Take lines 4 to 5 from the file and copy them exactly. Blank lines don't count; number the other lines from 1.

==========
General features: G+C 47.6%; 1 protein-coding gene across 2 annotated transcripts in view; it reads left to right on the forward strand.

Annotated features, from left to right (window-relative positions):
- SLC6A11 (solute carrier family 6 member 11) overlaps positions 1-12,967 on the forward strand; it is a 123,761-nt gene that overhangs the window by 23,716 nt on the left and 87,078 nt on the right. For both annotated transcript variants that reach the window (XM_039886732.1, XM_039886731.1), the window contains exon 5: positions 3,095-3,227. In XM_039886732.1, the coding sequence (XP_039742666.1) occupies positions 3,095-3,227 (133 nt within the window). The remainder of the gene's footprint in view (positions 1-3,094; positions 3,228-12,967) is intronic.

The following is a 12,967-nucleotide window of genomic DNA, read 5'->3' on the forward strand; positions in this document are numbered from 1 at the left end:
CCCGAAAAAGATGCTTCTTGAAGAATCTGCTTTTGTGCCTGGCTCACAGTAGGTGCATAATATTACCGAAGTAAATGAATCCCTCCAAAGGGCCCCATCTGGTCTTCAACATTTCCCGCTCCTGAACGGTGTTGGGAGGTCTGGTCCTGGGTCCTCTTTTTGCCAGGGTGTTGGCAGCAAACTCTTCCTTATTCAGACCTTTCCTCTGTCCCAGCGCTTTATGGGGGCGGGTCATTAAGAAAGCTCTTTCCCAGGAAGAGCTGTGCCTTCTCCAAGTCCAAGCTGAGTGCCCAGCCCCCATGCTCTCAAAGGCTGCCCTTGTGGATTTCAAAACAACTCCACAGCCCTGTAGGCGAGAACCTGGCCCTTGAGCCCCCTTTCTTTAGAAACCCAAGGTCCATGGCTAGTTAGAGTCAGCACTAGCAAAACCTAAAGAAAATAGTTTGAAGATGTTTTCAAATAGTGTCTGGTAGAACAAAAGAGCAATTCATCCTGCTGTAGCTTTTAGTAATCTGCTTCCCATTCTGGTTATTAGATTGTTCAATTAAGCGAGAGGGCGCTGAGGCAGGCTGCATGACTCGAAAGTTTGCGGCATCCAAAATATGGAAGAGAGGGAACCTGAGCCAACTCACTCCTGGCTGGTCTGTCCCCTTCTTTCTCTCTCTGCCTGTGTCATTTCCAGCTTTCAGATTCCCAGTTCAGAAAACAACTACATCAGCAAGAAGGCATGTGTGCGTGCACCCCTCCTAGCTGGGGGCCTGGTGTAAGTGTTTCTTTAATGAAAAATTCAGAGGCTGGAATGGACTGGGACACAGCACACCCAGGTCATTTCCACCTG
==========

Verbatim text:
The following is a 12,967-nucleotide window of genomic DNA, read 5'->3' on the forward strand; positions in this document are numbered from 1 at the left end:
CCCGAAAAAGATGCTTCTTGAAGAATCTGCTTTTGTGCCTGGCTCACAGTAGGTGCATAATATTACCGAAGTAAATGAATCCCTCCAAAGGGCCCCATCTGGTCTTCAACATTTCCCGCTCCTGAACGGTGTTGGGAGGTCTGGTCCTGGGTCCTCTTTTTGCCAGGGTGTTGGCAGCAAACTCTTCCTTATTCAGACCTTTCCTCTGTCCCAGCGCTTTATGGGGGCGGGTCATTAAGAAAGCTCTTTCCCAGGAAGAGCTGTGCCTTCTCCAAGTCCAAGCTGAGTGCCCAGCCCCCATGCTCTCAAAGGCTGCCCTTGTGGATTTCAAAACAACTCCACAGCCCTGTAGGCGAGAACCTGGCCCTTGAGCCCCCTTTCTTTAGAAACCCAAGGTCCATGGCTAGTTAGAGTCAGCACTAGCAAAACCTAAAGAAAATAGTTTGAAGATGTTTTCAAATAGTGTCTGGTAGAACAAAAGAGCAATTCATCCTGCTGTAGCTTTTAGTAATCTGCTTCCCATTCTGGTTATTAGATTGTTCAATTAAGCGAGAGGGCGCTGAGGCAGGCTGCATGACTCGAAAGTTTGCGGCATCCAAAATATGGAAGAGAGGGAACCTGAGCCAACTCACTCCTGGCTGGTCTGTCCCCTTCTTTCTCTCTCTGCCTGTGTCATTTCCAGCTTTCAGATTCCCAGTTCAGAAAACAACTACATCAGCAAGAAGGCATGTGTGCGTGCACCCCTCCTAGCTGGGGGCCTGGTGTAAGTGTTTCTTTAATGAAAAATTCAGAGGCTGGAATGGACTGGGACACAGCACACCCAGGTCATTTCCACCTG